I'm a woman and I'm too sensitive, one of those -- you know the kind: intense and interesting, but you wouldn't want to marry me. Well, guess what? Neither would I. I'd even leave me if I could, saying "Adios, kid, see you when you grow up," if I had any choice in the matter. But I don't share that luxury with you (nor do I want you to share it with me). Sure I'm interesting, but like a specimen. Unique too: "You're -- well, different!" I'm told. Oh yes. When I'm out of water, I'm a hot potato alright, but I get so hot it burns. And that's why I must stay immersed.

I envy you, you know. You're mild mannered, even keel. You're normal. And why not; this is your home, the world. You think it's boring being so normal, but I think you're lucky, and not only that, but I secretly believe that you owe me. And that's not right, that makes you mad.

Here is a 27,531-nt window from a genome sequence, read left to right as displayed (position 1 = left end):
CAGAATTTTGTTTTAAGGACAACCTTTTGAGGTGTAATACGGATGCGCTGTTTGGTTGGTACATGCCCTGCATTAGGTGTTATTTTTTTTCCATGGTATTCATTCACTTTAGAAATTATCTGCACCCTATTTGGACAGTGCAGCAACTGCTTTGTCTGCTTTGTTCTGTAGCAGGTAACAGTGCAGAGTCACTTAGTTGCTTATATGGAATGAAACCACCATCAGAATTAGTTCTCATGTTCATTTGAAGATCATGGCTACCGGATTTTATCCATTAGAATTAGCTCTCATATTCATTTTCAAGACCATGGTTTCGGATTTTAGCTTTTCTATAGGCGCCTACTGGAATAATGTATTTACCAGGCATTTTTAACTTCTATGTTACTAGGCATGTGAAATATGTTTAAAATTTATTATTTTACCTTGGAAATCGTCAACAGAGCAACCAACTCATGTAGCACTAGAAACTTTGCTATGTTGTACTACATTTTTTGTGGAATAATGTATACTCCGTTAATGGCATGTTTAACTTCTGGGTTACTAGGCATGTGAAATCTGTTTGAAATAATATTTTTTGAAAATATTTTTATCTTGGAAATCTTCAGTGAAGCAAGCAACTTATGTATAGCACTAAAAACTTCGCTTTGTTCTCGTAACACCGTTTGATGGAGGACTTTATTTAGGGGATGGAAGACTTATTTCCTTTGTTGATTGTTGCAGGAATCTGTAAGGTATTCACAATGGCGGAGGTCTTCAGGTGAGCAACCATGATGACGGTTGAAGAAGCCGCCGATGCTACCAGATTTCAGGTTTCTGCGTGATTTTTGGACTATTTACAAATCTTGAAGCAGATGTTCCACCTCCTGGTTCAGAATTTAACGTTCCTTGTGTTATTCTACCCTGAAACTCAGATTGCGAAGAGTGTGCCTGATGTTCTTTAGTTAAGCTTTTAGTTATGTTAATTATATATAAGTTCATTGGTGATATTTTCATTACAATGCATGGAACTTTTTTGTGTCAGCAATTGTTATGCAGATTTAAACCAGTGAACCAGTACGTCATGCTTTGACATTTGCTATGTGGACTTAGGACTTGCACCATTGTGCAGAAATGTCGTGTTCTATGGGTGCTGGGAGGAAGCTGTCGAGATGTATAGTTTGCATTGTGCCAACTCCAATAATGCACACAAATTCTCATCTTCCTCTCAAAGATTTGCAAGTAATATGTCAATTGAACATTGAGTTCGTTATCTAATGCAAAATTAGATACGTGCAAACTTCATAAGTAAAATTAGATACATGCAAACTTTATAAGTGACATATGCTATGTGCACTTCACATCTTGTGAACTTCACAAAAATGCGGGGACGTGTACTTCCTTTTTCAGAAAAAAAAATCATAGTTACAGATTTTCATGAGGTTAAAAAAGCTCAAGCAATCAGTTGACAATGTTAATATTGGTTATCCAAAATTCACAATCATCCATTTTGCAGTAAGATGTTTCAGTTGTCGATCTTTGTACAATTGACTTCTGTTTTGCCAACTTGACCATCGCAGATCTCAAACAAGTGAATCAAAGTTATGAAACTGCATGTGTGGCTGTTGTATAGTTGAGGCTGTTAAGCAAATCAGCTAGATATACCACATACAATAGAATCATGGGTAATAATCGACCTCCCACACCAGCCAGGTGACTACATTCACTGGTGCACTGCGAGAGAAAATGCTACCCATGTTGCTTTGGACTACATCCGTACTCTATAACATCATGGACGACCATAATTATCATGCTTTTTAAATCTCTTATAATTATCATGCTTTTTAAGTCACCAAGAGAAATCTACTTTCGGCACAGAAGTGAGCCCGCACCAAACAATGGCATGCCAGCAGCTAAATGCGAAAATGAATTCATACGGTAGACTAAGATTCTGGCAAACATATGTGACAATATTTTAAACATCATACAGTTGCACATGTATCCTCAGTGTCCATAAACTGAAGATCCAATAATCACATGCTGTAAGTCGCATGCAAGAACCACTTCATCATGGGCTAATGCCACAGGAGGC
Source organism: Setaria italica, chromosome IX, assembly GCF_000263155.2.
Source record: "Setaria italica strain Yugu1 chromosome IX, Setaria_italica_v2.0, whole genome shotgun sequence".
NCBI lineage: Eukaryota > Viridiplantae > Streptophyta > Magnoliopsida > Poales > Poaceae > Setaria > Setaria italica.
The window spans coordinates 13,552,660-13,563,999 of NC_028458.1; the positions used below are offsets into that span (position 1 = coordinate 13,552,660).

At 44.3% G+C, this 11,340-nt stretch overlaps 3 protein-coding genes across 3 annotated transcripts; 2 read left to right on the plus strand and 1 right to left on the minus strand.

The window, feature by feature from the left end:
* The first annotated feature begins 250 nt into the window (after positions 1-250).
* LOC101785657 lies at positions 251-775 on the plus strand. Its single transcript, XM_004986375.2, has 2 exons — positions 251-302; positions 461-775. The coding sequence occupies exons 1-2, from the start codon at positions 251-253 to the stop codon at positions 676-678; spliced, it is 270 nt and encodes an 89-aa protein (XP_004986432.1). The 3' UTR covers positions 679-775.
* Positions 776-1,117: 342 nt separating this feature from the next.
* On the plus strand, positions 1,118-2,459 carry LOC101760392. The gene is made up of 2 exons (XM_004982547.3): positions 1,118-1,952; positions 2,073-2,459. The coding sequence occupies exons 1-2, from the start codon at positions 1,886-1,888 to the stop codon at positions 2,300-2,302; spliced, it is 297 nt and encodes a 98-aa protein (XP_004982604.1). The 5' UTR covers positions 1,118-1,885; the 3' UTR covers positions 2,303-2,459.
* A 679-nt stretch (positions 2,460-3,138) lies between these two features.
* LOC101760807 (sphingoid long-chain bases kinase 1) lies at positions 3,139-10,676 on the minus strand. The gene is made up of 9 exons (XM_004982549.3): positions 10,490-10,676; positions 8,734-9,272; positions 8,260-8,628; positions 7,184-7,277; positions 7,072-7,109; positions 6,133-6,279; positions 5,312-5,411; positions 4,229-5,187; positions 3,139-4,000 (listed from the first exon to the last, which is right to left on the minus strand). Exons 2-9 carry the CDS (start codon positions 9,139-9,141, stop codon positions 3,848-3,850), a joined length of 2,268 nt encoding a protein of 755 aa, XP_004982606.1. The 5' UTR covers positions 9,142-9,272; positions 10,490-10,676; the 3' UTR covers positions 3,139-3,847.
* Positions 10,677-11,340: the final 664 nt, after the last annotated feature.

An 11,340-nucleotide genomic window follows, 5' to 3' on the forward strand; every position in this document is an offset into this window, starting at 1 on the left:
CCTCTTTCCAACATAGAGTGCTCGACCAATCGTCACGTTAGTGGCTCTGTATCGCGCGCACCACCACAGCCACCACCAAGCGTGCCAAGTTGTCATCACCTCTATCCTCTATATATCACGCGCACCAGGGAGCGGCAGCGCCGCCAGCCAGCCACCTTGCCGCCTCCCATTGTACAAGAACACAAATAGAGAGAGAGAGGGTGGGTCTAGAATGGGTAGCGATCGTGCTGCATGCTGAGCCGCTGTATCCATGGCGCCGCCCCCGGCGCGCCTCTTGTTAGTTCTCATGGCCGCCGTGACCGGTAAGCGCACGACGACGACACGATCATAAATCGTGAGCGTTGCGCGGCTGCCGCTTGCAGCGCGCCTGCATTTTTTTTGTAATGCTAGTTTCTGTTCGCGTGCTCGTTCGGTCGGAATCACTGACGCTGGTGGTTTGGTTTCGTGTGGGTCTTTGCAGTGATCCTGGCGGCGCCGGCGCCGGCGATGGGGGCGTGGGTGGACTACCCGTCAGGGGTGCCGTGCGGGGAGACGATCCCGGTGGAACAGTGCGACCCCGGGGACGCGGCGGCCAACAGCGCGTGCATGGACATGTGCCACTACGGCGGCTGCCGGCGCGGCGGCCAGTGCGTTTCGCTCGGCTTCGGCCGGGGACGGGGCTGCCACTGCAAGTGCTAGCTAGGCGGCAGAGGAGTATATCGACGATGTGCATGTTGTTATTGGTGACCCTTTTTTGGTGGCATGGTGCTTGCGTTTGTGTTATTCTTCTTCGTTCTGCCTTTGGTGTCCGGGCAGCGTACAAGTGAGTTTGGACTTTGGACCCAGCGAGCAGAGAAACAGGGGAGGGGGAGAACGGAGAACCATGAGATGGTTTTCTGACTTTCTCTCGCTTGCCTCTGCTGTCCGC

I'm the nouveau poor. I have a trust fund or a government subsidy, I forget which. I am not materially motivated, nor do I seem able to pull myself up by the bootstraps. Racked with loneliness and self-loathing, I don't seem to value or understand the meaning of independence. And you're right about whatever you see about me that you dislike. But you are frozen in your role as an adult while I am stuck in my childhood.